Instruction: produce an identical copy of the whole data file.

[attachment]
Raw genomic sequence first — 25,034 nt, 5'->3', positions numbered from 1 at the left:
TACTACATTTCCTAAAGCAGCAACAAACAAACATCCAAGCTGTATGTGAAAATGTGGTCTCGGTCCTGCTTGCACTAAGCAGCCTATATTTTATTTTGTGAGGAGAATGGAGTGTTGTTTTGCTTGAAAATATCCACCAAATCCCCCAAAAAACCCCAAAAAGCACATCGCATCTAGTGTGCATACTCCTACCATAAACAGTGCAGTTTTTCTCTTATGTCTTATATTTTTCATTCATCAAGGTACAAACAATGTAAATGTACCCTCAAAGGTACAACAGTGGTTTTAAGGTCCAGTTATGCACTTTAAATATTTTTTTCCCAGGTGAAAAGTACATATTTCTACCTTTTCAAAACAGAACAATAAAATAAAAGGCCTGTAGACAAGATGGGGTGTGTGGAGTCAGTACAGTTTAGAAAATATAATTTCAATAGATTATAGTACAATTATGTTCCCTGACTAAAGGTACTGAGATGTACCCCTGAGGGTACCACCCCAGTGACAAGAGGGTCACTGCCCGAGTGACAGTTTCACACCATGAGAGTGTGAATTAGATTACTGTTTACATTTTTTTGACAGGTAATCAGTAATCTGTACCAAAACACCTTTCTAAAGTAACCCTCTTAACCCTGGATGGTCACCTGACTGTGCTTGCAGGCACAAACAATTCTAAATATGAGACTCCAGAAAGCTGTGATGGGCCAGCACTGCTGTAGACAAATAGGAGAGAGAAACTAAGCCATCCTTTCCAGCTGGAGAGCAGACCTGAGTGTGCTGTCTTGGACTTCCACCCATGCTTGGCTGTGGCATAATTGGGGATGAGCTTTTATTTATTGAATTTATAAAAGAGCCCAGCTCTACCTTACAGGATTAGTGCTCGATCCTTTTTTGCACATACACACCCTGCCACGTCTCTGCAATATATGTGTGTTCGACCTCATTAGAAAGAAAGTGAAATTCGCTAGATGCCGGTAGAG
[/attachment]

Raw genomic sequence first — 25,034 nt, 5'->3', positions numbered from 1 at the left:
TACTACATTTCCTAAAGCAGCAACAAACAAACATCCAAGCTGTATGTGAAAATGTGGTCTCGGTCCTGCTTGCACTAAGCAGCCTATATTTTATTTTGTGAGGAGAATGGAGTGTTGTTTTGCTTGAAAATATCCACCAAATCCCCCAAAAAACCCCAAAAAGCACATCGCATCTAGTGTGCATACTCCTACCATAAACAGTGCAGTTTTTCTCTTATGTCTTATATTTTTCATTCATCAAGGTACAAACAATGTAAATGTACCCTCAAAGGTACAACAGTGGTTTTAAGGTCCAGTTATGCACTTTAAATATTTTTTTCCCAGGTGAAAAGTACATATTTCTACCTTTTCAAAACAGAACAATAAAATAAAAGGCCTGTAGACAAGATGGGGTGTGTGGAGTCAGTACAGTTTAGAAAATATAATTTCAATAGATTATAGTACAATTATGTTCCCTGACTAAAGGTACTGAGATGTACCCCTGAGGGTACCACCCCAGTGACAAGAGGGTCACTGCCCGAGTGACAGTTTCACACCATGAGAGTGTGAATTAGATTACTGTTTACATTTTTTTGACAGGTAATCAGTAATCTGTACCAAAACACCTTTCTAAAGTAACCCTCTTAACCCTGGATGGTCACCTGACTGTGCTTGCAGGCACAAACAATTCTAAATATGAGACTCCAGAAAGCTGTGATGGGCCAGCACTGCTGTAGACAAATAGGAGAGAGAAACTAAGCCATCCTTTCCAGCTGGAGAGCAGACCTGAGTGTGCTGTCTTGGACTTCCACCCATGCTTGGCTGTGGCATAATTGGGGATGAGCTTTTATTTATTGAATTTATAAAAGAGCCCAGCTCTACCTTACAGGATTAGTGCTCGATCCTTTTTTGCACATACACACCCTGCCACGTCTCTGCAATATATGTGTGTTCGACCTCATTAGAAAGAAAGTGAAATTCGCTAGATGCCGGTAGAG